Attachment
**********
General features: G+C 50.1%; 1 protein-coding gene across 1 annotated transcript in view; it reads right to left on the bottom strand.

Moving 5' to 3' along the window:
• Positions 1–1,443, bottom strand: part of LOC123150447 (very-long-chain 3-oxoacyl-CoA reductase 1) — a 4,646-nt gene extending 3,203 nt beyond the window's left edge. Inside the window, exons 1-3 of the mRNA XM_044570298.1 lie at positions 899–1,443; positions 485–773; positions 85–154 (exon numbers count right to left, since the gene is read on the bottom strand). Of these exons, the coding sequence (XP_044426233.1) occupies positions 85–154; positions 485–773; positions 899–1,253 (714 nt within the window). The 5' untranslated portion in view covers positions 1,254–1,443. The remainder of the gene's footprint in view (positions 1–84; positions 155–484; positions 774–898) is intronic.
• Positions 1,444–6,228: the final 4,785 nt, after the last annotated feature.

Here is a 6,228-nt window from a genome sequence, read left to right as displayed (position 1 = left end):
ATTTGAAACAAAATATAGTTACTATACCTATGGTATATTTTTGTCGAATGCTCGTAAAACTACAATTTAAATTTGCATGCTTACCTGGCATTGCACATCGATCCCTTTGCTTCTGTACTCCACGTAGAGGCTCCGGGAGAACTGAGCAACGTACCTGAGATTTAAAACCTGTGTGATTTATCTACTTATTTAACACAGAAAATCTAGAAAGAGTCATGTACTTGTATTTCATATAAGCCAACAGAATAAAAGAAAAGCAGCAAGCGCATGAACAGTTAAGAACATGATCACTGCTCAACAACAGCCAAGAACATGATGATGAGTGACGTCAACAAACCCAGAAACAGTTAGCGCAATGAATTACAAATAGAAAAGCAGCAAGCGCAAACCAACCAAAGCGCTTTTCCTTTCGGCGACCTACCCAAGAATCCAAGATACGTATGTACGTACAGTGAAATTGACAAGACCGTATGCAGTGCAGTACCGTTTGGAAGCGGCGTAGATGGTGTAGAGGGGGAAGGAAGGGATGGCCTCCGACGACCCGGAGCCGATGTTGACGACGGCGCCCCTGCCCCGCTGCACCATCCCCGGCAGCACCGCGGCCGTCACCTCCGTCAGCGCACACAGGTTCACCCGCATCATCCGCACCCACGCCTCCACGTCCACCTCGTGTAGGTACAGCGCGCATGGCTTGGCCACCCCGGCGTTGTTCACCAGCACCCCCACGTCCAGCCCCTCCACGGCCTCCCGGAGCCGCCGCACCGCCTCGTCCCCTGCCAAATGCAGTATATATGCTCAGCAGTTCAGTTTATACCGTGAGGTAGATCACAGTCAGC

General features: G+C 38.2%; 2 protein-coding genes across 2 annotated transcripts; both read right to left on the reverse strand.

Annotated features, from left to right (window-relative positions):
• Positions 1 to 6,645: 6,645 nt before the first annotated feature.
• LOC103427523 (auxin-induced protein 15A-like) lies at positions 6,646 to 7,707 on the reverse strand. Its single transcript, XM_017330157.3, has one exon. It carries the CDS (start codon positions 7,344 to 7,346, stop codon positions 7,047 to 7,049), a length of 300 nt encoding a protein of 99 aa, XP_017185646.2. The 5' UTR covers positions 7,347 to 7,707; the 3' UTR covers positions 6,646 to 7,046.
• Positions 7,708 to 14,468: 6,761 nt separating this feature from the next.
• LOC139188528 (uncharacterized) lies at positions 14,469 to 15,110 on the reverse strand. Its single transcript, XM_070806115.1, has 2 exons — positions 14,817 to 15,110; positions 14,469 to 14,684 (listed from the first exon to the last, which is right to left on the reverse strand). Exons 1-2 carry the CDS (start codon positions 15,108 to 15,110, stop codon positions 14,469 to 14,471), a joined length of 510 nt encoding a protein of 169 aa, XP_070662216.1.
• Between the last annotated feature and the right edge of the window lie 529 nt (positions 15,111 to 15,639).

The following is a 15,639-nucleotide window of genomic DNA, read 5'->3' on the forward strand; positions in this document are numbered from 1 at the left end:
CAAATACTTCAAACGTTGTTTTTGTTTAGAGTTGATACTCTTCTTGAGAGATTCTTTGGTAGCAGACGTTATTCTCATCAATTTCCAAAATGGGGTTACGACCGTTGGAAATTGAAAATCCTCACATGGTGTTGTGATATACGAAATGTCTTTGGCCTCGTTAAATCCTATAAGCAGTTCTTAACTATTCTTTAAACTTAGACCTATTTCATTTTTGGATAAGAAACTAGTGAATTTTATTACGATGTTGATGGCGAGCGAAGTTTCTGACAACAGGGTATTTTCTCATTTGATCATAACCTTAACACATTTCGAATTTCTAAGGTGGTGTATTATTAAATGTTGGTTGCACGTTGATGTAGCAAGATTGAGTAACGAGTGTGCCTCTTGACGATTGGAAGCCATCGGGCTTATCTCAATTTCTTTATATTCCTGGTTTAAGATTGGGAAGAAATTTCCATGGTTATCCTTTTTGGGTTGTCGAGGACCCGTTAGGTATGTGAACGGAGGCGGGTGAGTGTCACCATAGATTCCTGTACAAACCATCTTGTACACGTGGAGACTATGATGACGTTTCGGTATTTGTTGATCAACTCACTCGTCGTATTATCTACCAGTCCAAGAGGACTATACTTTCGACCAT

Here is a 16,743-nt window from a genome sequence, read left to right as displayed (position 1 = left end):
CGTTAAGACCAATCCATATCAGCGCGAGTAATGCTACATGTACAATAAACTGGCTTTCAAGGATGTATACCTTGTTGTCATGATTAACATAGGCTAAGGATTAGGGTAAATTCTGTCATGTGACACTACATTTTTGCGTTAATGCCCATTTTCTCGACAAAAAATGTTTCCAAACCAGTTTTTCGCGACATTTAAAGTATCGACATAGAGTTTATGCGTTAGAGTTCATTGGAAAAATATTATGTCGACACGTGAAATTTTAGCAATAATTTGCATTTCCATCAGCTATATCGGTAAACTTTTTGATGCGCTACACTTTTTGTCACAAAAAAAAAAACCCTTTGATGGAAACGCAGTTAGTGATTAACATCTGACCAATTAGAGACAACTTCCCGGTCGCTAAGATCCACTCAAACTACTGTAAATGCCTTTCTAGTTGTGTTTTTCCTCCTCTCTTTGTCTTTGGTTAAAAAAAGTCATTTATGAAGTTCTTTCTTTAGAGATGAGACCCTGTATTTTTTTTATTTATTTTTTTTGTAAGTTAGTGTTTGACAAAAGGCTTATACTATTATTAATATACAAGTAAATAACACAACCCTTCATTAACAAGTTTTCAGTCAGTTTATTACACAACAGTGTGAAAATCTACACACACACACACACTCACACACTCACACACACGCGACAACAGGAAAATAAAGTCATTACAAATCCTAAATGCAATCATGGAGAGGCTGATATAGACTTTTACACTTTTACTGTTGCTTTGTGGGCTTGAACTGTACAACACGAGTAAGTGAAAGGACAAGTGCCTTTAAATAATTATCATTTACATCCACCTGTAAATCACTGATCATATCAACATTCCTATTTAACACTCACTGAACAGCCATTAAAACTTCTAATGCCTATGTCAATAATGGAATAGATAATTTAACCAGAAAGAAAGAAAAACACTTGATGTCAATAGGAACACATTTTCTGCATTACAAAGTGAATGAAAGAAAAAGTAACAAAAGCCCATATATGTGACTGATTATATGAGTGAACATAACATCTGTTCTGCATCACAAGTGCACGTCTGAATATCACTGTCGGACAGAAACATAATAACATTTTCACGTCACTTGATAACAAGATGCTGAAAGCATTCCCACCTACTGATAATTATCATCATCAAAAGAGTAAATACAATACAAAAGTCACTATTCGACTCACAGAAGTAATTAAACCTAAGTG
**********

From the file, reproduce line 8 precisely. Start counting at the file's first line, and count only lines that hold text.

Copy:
Annotated features, from left to right (window-relative positions):